Differentiating with respect to a function

I have a question regarding partial differentiation of a function of $x,y$ with respect to another function of $x,y$.

Specifically, I was wondering whether my logic or technique would hold true for most stuations.

\frac{\partial(x-y)}{\partial y} & = -1 \\
& = -1\cdot\frac{\partial f(x-y)}{\partial f(x-y)}

Then, cross multiplying, we get:
\frac{\partial f(x-y)}{\partial (x-y)} = -1 \cdot \frac{\partial f(x-y)}{\partial y}

My technique consisted of first constructing a partial derivative with respect to a variable, which equaled a quantity (it happened to be a scalar in the above example). Then, I multiplied by $1 = \frac{\partial f(x-y)}{\partial f(x-y)}$. Then, I rearranged the terms.

Is this a valid technique? I checked my calculus book under partial derivatives, under the chain rule, and also did a general search on derivative with respect to a function. I’m not sure if what I am doing relates closely to calculus of variations.


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Your calculation is correct, but I’m hesitant to call it a “valid technique.” Let me explain a bit:

In the context you’re working in, we have a function $f(u)$, which is a function of a single variable, and also $u(x,y) = x – y$ is a function of two variables. In this setup, the chain rule reads as follows:

$$\frac{\partial f}{\partial x} = \frac{df}{du}\frac{\partial u}{\partial x}$$
$$\frac{\partial f}{\partial y} = \frac{df}{du}\frac{\partial u}{\partial y}$$

Since $\frac{\partial u}{\partial y} = -1$, we can conclude that $\frac{\partial f}{\partial y} = -1\cdot \frac{df}{du}$, and therefore that $$\frac{df}{du} = -1\cdot \frac{\partial f}{\partial y},$$
which, in your (somewhat non-standard) notation reads $\frac{\partial f(x-y)}{\partial (x-y)} = -1\cdot \frac{\partial f(x-y)}{\partial y}$. So, this equation is true, yes.

The reason I hesitate to call your method a “valid technique” is because one usually cannot manipulate the symbols $\partial x$ and $\partial y$ as independent entities.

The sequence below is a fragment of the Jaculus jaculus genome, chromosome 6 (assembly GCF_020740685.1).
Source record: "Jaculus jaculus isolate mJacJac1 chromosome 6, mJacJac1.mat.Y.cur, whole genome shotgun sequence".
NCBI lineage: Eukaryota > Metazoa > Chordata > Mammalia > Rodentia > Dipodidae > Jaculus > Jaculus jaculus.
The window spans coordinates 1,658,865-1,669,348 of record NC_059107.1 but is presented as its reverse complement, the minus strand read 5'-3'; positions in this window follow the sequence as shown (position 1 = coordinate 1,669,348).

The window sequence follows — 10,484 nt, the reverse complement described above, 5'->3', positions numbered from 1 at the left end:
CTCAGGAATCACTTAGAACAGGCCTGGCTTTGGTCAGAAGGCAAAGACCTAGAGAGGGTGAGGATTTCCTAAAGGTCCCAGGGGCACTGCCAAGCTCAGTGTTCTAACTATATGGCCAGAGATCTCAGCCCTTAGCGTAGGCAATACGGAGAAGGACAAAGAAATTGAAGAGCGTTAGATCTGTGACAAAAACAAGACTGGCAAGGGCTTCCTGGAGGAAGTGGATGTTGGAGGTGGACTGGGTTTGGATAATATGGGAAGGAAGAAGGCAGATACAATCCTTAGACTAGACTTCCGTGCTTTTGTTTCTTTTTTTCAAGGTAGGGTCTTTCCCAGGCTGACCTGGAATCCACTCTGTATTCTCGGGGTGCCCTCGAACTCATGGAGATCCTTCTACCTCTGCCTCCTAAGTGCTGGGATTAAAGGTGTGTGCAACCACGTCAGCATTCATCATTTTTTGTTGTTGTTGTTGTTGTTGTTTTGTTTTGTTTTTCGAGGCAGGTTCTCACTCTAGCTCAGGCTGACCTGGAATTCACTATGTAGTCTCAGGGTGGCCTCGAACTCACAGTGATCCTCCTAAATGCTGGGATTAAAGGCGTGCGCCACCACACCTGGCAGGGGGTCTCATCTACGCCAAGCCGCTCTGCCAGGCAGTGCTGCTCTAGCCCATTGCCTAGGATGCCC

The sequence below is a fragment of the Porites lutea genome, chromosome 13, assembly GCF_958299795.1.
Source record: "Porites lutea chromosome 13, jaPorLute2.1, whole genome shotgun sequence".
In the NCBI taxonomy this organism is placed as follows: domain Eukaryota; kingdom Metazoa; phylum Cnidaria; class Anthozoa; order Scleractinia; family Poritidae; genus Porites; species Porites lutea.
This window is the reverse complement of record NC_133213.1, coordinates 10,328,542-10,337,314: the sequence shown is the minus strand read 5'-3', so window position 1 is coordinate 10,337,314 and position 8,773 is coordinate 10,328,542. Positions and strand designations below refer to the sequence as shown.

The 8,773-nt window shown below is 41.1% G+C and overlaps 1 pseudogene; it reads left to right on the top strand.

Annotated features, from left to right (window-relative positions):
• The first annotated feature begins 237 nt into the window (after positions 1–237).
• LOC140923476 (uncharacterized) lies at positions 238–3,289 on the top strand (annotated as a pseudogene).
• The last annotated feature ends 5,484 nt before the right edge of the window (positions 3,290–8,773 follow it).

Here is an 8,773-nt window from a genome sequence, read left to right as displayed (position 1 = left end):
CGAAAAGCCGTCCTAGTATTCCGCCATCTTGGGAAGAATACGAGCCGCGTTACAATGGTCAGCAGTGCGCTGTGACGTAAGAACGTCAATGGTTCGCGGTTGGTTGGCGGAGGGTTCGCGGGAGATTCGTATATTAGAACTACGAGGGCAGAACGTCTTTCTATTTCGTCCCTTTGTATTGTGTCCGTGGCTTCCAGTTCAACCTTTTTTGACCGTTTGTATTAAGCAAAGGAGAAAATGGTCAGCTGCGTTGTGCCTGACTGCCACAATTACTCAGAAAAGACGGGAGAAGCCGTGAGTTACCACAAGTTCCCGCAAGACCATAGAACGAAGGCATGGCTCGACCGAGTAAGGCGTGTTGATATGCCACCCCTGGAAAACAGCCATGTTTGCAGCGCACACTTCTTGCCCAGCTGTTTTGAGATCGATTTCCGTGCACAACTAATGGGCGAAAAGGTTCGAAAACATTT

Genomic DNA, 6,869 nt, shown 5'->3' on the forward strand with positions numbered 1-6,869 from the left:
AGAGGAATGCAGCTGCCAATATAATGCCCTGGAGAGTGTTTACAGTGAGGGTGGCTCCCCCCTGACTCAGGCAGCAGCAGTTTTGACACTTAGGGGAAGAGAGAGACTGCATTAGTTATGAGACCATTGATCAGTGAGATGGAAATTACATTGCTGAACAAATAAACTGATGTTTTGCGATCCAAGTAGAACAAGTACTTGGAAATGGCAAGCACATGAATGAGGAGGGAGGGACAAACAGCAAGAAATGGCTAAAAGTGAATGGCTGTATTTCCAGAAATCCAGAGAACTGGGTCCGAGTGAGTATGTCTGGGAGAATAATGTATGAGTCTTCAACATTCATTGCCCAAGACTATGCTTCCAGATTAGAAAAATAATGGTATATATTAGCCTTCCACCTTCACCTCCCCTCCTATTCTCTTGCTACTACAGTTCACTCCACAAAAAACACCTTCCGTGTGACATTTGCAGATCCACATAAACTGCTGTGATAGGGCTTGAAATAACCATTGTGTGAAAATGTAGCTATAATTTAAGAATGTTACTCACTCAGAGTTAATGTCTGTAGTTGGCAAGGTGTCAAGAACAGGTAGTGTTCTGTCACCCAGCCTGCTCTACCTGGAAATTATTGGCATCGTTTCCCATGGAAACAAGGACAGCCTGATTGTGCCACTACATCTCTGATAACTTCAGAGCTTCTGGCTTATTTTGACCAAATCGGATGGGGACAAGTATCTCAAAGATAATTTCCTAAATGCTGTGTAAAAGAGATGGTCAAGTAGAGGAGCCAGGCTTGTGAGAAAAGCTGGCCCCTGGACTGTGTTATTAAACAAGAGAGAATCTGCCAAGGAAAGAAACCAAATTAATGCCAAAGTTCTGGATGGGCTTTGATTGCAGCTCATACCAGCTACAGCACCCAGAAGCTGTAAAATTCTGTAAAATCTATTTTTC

For instance, if $f$ were instead a function of two variables, say $f(u,v)$, where both $u$ and $v$ were themselves functions of two variables (say $u = u(x,y)$ and $v = v(x,y)$), then the chain rule would read

$$\frac{\partial f}{\partial x} = \frac{\partial f}{\partial u}\frac{\partial u}{\partial x} + \frac{\partial f}{\partial v}\frac{\partial v}{\partial x}$$
$$\frac{\partial f}{\partial y} = \frac{\partial f}{\partial u}\frac{\partial u}{\partial y} + \frac{\partial f}{\partial v}\frac{\partial v}{\partial y}.$$
If you’ll notice, we really can’t interpret the $\partial u$ and $\partial v$ signs as canceling without getting false identities like $\frac{\partial f}{\partial x} = \frac{\partial f}{\partial x} + \frac{\partial f}{\partial x}$.

Amusing Example: Just to really drive the point home, consider the ideal gas law (from chemistry) $PV = nRT$, where $n$ and $R$ are constants. We can consider $P$, $V$, and $T$ as functions
$$P = P(V,T) = nR\frac{T}{V}$$
$$V = V(P,T) = nR \frac{T}{P}$$
$$T = T(P,V) = \frac{1}{nR}PV.$$
One can then check that, in fact:
$$\frac{\partial P}{\partial V} \frac{\partial V}{\partial T}\frac{\partial T}{\partial P} = -1.$$
So much for canceling.

Generally speaking it is not ok to use cross-multiplication for partial derivatives, because unlike full derivatives they are not represented as ratios of differential forms, so $\frac{\partial}{\partial x}$ must be regarded as one symbol (a vector in fact).

Not sure which connection to calculus of variations you had in mind, however there is only one delicate case that I am aware of where full and partial derivative get entangled in a subtle way. That is, variation of the functional
$$v[z(x,y)]=\iint_D F\left(x,y,z,p,q\right)dxdy$$
where $p=\frac{\partial z}{\partial x}$, $q=\frac{\partial z}{\partial x}$ results in the following expression
$$\delta v=\iint_D\left(F_z-\frac{\partial}{\partial x}\{F_p\}-\frac{\partial}{\partial y}\{F_q\}\right) \delta z dxdy$$
where $\frac{\partial}{\partial x}\{F_p\}$ is the so-called “full partial derivative by x” (L.E. Elsgoltz, “Calculus of Variations”, 1958). It means that $y$ is considered constant, however the dependence of $z$, $p$ and $q$ on $x$ is taken into account. Which results in the following expression
$$\frac{\partial}{\partial x}\{F_p\}=F_{px}+F_{pz}\frac{\partial z}{\partial x}+F_{pp}\frac{\partial p}{\partial x}+F_{pq}\frac{\partial q}{\partial x}$$